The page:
May 27, 2020

Punishment: THE HARD PART of PARENTING

“There is a strong chance that siblings who turn out well were hassled by the same parents.” Robert Brault

“The child supplies the power but the parents have to do the steering.” Benjamin Spock

The word punishment seems severe; little ones participate in uncooperative behavior — not crimes. In the context of this blog punishment is defined as anything   after a child behaves in a certain way that decreases the frequency of that behavior.  Used carelessly parents sometimes punish desirable behavior.

Be quite clear that punishment is not dependant on pain either physical or psychological, only that it helps to decrease the behavior. The only concern is does it decrease frequency over time.

Parents often say: We tried everything and nothing works. In fact, they may have tried several things, but none for long enough to give it a fair try. So as you try to change your interactions carefully look at behavior change over time.  Parents come back after the short time of a week or two and declare behavior has not improved. They sometimes have quit the effort saying “It did not help.”

Consider that it might have helped but they did not have the ability to identify the small changes.

Example: Your baseline count of obey and disobey for the week was 10 obey and 60 disobey. You add clear commands and praise to working with your child. Week 2 the count goes to 12 and 58. Did the behavior improve or was it just a random variation?

Week 3 the count is 14 and 56; then 16 and 54. At this point, you might realize that behavior slowly improved. Maybe you wonder if change will continue through week 20? Looking at the same rate of change, it could increase to 50 obey and 20 disobey. That would certainly be noticeable and noticeable is the point.

Remember it’s often the small, incremental steps of improving behavior that parents must look at. If there’s no behavior tracking, in a meaningful way, incremental progress will often go unnoticed and parents will say “nothing works.”

Yes — parenting is tough. Sticking with it patiently, for longer lengths of time, is often the hardest piece. Do you want to give up after a week or two because you did not notice
those incremental improvements? Or maybe you thought incorrectly the change was random? If parents say they’ve “tried everything,” that typically indicates they’ve tried lots of similar efforts for brief periods of time, often less than a day or two.

As parents — be in it for the long haul. Keep in mind the “noticeable effects” and the small changes. In your mind celebrate every success, know your steadiness will help your child
continue better actions; realize it will be worth your patience and efforts.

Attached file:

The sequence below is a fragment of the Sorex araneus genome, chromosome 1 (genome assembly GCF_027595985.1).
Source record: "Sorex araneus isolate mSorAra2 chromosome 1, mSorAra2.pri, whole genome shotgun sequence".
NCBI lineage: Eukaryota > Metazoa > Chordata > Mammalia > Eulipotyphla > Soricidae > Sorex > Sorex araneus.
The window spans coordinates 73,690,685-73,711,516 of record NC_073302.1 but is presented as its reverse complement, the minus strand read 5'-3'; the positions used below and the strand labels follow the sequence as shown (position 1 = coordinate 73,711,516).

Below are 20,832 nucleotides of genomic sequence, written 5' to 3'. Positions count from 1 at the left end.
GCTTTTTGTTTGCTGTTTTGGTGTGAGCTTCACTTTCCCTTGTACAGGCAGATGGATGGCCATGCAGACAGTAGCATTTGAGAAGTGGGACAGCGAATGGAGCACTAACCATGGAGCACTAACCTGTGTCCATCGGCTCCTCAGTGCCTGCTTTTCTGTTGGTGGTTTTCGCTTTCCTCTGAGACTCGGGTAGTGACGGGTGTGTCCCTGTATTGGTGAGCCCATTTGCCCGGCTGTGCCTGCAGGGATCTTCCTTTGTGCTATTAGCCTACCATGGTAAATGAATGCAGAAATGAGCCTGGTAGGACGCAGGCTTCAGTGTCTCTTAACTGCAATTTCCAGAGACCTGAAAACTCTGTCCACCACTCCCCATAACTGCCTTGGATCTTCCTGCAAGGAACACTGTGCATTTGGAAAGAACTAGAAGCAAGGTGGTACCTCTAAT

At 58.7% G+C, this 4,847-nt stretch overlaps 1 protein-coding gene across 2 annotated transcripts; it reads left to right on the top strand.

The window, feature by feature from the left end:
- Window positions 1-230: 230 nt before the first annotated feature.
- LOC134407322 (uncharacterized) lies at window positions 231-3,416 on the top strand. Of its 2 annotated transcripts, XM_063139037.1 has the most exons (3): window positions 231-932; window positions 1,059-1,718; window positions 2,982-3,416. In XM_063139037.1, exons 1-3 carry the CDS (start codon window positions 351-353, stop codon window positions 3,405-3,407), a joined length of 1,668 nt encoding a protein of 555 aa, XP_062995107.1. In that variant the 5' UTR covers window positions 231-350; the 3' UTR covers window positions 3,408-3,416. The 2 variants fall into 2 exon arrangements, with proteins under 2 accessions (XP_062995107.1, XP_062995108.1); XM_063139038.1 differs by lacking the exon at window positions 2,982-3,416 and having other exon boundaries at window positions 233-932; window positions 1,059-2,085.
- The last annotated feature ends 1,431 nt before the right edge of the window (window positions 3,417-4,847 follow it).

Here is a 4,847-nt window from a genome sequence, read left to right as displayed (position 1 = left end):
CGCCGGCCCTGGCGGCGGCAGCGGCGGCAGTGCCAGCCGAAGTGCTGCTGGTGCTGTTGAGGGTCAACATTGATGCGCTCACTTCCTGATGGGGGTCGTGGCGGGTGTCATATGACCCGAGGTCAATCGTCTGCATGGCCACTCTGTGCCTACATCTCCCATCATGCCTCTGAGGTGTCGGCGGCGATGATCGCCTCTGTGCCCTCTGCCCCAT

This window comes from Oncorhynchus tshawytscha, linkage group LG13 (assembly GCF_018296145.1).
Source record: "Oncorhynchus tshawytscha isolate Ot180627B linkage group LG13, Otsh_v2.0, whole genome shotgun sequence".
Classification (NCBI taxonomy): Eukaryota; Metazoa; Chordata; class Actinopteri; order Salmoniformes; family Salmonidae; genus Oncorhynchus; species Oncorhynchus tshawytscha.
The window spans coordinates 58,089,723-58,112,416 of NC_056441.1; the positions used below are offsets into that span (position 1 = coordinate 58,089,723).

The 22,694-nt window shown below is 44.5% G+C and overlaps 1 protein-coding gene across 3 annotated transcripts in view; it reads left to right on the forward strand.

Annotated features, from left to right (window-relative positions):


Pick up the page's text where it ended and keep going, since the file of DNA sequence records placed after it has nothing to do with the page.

Parenting can be thankless when it comes to punishment. Do kids ever say after punishment “thank you very much for the wisdom you gave to me and the reminder you
love me
?”  Frequently the response is glaring and stomping!  Bear in mind, providing each consequence is best done from your foundation of love and wanting the best for your children. You are not after a thank you.

Discipline and behavior change are the outcomes you want. Ultimately you want your kids to effectively monitor themselves. Kids 2-12 want your attention — don’t forget this. The
underlying idea of punishment is to minimize your attention.

The punishment highlighted today is Reprimand. Use it to:

  1. Start a behavior now.
  2. Stop a behavior now.
  3. When a rule is broken.
  4. After a Tell Don’t Ask has not worked.

It is Tell Don’t Ask, done more firmly. Kids want attention; the REPRIMAND is designed to be as brief, yet  as effective and meaningful, as possible.

Practice REPRIMAND using the following communication skills:

  1. Move close — within 3 feet.
  2. Look at your child in the eyes.
  3. Use disapproving facial  expression.
  4. Voice is firm — but low intensity, not mean spirited.
  5. Nonverbal gesture of  disapproval — crossed arms or pointing a finger.
  6. Do it now — as soon as  your child disobeys or something needs done.
  7. As with  — Tell Don’t Ask, be specific.
  8. Wait! See if  the child cooperates. It’s interesting that children may say something like “you cannot make me” and at the same time cooperate. Pay
    attention to the cooperative behavior, not the words.

The sequence:

  1. Tell Don’t Ask. Wait 30  to 90 seconds. You pick a consistent time frame.
  2. If they do not start, do REPRIMAND. Wait 30 to 90 seconds
  3. Whenever your child  cooperates, praise.
  4. If they don’t cooperate,  you will need Time Out.

That will be next week: next step — Time Out